One of the toughest things about creating background for anything, especially repeating ones for websites, is matching up the edges for repeating patterns. It is difficult to judge and visualize how the end result will look. In the past, defining a pattern in Photoshop was a painstaking process, especially when it came to creating diagonal lines that matched up and look correct. Now in Illustrator CS6, we can create patterns quickly and easily, and we can even preview how they will look before we are finished, so there is no need for trial and error in Photoshop.
First, create a new document in Illustrator CS6 of any size. I chose 1024 x 768, just so the example will be large enough for you to see. Your pattern might not necessarily be this large, especially if you are going for subtlety. Go to Objects, Pattern > Make. You will enter pattern making mode, where you will create your repeating pattern. There is a square in the middle of the canvas, and that is where you will develop your pattern.
You can change the size of your pattern square by selecting the Pattern Tile Tool in the top left corner of the Pattern Options Panel. A bounding box will appear, where you can resize your pattern square. Holding Option/Alt and Shift while dragging will allow you to scale the bounding box from the center. You can leave yours alone and simply zoom in, but I am increasing my size so that it will be easier for you to see.
One thing that you want to be sure to do is uncheck the “Move Tile With Art” setting, because this is annoying and makes the entire process difficult and counter-intuitive. If you want to create diagonal lines, which is popular as a website background, Select the Pen Tool and draw a vertical line. You can constrain the line to vertical, horizontal, or diagonal by holding the Shift Key. This should make it easier.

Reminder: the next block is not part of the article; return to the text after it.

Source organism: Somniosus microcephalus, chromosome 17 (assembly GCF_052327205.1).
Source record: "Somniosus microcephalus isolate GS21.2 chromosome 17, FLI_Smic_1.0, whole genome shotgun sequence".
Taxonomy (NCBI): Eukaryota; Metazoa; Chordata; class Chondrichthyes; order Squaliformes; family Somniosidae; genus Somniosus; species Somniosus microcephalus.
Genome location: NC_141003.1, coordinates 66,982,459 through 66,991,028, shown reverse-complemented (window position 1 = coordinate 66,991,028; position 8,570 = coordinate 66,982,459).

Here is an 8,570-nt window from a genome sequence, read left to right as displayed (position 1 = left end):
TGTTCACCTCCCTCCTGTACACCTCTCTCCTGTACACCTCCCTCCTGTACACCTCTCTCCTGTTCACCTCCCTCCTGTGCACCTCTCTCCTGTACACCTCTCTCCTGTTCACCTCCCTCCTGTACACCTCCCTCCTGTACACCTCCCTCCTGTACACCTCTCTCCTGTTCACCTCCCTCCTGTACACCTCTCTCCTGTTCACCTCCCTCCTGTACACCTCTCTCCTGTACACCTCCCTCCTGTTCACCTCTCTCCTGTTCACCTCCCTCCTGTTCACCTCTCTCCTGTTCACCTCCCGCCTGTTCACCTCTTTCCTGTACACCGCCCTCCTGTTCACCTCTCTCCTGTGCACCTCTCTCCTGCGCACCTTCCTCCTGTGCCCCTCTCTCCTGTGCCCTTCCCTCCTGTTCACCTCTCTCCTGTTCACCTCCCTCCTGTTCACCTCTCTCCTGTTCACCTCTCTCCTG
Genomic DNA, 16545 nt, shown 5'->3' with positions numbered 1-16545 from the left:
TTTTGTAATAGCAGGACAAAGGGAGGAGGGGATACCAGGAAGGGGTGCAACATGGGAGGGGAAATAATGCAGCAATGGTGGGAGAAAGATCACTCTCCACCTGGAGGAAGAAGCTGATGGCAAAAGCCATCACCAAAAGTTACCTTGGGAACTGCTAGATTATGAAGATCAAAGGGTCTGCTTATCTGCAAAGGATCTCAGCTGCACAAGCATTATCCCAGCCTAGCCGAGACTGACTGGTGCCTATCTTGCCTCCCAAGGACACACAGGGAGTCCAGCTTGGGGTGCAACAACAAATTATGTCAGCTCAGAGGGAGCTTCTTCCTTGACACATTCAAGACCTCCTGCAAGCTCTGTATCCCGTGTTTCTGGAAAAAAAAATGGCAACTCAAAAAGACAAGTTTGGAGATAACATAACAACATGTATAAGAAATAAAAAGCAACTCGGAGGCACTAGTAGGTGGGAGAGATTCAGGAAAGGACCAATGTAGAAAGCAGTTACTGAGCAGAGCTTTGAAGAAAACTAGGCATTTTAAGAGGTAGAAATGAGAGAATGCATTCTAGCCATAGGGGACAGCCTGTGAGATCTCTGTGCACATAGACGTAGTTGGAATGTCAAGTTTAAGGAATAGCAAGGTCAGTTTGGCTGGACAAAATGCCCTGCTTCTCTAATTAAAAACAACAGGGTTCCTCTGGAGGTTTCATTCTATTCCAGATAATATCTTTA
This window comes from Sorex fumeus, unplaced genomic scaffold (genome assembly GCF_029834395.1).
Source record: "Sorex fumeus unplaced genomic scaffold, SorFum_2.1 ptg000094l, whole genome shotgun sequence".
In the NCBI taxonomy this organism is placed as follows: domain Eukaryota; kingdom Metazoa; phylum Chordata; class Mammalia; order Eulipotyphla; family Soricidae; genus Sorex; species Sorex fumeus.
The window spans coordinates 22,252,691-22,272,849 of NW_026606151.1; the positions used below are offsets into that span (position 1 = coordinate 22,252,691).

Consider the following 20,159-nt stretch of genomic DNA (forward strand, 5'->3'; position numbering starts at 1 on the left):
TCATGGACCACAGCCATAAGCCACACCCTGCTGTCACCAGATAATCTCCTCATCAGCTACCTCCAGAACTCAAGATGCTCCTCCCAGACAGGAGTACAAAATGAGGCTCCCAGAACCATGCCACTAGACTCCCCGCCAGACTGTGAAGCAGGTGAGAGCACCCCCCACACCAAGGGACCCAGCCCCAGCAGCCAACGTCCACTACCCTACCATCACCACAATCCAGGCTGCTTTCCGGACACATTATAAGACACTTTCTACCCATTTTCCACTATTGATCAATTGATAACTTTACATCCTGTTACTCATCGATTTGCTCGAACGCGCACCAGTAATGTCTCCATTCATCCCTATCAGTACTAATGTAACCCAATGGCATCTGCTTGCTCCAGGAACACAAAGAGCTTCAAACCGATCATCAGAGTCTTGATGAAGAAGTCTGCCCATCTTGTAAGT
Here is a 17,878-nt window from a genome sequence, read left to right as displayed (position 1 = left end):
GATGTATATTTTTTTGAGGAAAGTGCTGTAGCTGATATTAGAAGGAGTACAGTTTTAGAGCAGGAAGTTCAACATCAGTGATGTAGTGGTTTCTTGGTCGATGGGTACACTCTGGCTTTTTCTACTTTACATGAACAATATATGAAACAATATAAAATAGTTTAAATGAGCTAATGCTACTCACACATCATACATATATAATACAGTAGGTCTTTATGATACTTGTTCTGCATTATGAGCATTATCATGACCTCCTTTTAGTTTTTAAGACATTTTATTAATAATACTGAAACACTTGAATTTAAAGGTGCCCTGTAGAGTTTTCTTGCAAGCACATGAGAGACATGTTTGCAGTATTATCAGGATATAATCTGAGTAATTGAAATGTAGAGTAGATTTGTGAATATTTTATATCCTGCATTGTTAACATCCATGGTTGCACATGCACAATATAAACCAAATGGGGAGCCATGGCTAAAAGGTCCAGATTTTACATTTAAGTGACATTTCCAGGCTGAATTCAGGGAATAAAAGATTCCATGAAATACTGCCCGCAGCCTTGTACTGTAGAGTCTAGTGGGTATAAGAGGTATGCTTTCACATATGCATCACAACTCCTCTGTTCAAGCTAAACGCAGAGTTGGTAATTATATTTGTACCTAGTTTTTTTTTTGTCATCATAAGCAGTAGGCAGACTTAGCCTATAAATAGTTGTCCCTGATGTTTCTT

Next, Hold down the Option/Alt key while holding the shift key, and drag to the right, creating a copy of the first line, but with just a small amount of space between the two.
Now that you have done this, simply hit Command/Ctrl + D to duplicate the last action that you performed, creating a new line with the same amount of distance to the right as the last line you drew. Repeat this until you have enough vertical lines to cover the pattern tile. It is okay if your lines overlap the tile. They may also overlap each other.
This is the time to change the color of your lines to whatever you would like for them to be. Use the Swatches Panel to choose a color, or select one from the Color Picker. Hold down Shift and hover your cursor over the corner of the bounding box, until it changes to a bent arrow. Now, you can rotate the lines at a 45° angle.
Note: If the lines of your pattern don’t align properly, use the arrow keys to nudge the pattern in different directions, until the lines are continuous and straight. Once everything is aligned, go to Done in the top left corner, and you will go back to a blank canvas. The difference is, that your pattern has been saved to the Swatches Panel. Now, any shape that you create can be filled with this pattern.
Select the Rectangle Tool, and while holding Shift, draw a square. Then, simply click the swatch to fill it with your pattern. To export your design as a pattern to use on your site, go to File> Export> and then save the selection as a PNG file, with transparency.
You can essentially make the pattern as large or as small as you’d like, but for web purposes, it is a good idea to make your file as small as possible.The reason that we wanted to create our pattern this way is to ensure that the pattern will be continuous, whether it is stacked vertically or horizontally.